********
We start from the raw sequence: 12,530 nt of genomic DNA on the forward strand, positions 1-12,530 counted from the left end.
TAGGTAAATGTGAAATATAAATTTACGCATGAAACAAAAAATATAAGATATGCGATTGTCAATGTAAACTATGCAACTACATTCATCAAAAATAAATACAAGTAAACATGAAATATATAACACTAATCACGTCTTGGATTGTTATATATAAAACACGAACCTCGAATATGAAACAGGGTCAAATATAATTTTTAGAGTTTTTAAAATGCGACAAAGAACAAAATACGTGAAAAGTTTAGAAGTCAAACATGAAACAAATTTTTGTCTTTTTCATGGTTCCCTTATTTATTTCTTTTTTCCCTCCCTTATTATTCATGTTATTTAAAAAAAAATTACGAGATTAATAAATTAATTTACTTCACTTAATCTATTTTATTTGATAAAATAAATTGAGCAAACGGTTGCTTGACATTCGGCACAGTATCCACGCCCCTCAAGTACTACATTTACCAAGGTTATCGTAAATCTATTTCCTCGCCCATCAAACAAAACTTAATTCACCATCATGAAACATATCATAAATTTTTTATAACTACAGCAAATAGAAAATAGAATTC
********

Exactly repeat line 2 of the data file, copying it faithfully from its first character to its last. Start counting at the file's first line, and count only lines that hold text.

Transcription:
TAGGTAAATGTGAAATATAAATTTACGCATGAAACAAAAAATATAAGATATGCGATTGTCAATGTAAACTATGCAACTACATTCATCAAAAATAAATACAAGTAAACATGAAATATATAACACTAATCACGTCTTGGATTGTTATATATAAAACACGAACCTCGAATATGAAACAGGGTCAAATATAATTTTTAGAGTTTTTAAAATGCGACAAAGAACAAAATACGTGAAAAGTTTAGAAGTCAAACATGAAACAAATTTTTGTCTTTTTCATGGTTCCCTTATTTATTTCTTTTTTCCCTCCCTTATTATTCATGTTATTTAAAAAAAAATTACGAGATTAATAAATTAATTTACTTCACTTAATCTATTTTATTTGATAAAATAAATTGAGCAAACGGTTGCTTGACATTCGGCACAGTATCCACGCCCCTCAAGTACTACATTTACCAAGGTTATCGTAAATCTATTTCCTCGCCCATCAAACAAAACTTAATTCACCATCATGAAACATATCATAAATTTTTTATAACTACAGCAAATAGAAAATAGAATTC